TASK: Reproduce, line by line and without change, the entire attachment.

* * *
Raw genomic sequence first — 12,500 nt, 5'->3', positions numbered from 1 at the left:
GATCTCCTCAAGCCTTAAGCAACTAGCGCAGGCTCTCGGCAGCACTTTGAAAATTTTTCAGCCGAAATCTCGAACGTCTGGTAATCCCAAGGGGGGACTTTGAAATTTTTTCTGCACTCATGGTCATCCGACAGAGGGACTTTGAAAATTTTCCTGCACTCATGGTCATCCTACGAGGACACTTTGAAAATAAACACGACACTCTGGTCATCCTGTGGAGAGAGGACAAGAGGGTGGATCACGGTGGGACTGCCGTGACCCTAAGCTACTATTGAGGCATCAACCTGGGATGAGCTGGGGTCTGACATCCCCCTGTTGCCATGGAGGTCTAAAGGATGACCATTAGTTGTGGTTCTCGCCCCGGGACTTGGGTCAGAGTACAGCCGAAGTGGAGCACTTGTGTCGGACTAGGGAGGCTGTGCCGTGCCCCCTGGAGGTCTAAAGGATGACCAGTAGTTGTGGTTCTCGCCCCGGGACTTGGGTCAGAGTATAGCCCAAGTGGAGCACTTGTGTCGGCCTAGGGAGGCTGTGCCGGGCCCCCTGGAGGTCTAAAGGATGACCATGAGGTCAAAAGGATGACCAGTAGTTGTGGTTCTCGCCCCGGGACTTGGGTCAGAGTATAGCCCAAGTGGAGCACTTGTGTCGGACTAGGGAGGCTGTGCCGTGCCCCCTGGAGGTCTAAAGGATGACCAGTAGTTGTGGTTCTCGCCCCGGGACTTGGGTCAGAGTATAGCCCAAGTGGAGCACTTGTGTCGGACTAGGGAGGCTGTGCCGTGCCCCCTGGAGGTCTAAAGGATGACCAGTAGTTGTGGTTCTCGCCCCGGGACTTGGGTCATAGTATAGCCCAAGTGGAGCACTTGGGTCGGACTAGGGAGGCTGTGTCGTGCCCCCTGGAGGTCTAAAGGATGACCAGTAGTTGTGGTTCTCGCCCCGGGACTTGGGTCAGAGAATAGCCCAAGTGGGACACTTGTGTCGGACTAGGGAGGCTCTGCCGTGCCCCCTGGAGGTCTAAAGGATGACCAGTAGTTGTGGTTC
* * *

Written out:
Raw genomic sequence first — 12,500 nt, 5'->3', positions numbered from 1 at the left:
GATCTCCTCAAGCCTTAAGCAACTAGCGCAGGCTCTCGGCAGCACTTTGAAAATTTTTCAGCCGAAATCTCGAACGTCTGGTAATCCCAAGGGGGGACTTTGAAATTTTTTCTGCACTCATGGTCATCCGACAGAGGGACTTTGAAAATTTTCCTGCACTCATGGTCATCCTACGAGGACACTTTGAAAATAAACACGACACTCTGGTCATCCTGTGGAGAGAGGACAAGAGGGTGGATCACGGTGGGACTGCCGTGACCCTAAGCTACTATTGAGGCATCAACCTGGGATGAGCTGGGGTCTGACATCCCCCTGTTGCCATGGAGGTCTAAAGGATGACCATTAGTTGTGGTTCTCGCCCCGGGACTTGGGTCAGAGTACAGCCGAAGTGGAGCACTTGTGTCGGACTAGGGAGGCTGTGCCGTGCCCCCTGGAGGTCTAAAGGATGACCAGTAGTTGTGGTTCTCGCCCCGGGACTTGGGTCAGAGTATAGCCCAAGTGGAGCACTTGTGTCGGCCTAGGGAGGCTGTGCCGGGCCCCCTGGAGGTCTAAAGGATGACCATGAGGTCAAAAGGATGACCAGTAGTTGTGGTTCTCGCCCCGGGACTTGGGTCAGAGTATAGCCCAAGTGGAGCACTTGTGTCGGACTAGGGAGGCTGTGCCGTGCCCCCTGGAGGTCTAAAGGATGACCAGTAGTTGTGGTTCTCGCCCCGGGACTTGGGTCAGAGTATAGCCCAAGTGGAGCACTTGTGTCGGACTAGGGAGGCTGTGCCGTGCCCCCTGGAGGTCTAAAGGATGACCAGTAGTTGTGGTTCTCGCCCCGGGACTTGGGTCATAGTATAGCCCAAGTGGAGCACTTGGGTCGGACTAGGGAGGCTGTGTCGTGCCCCCTGGAGGTCTAAAGGATGACCAGTAGTTGTGGTTCTCGCCCCGGGACTTGGGTCAGAGAATAGCCCAAGTGGGACACTTGTGTCGGACTAGGGAGGCTCTGCCGTGCCCCCTGGAGGTCTAAAGGATGACCAGTAGTTGTGGTTC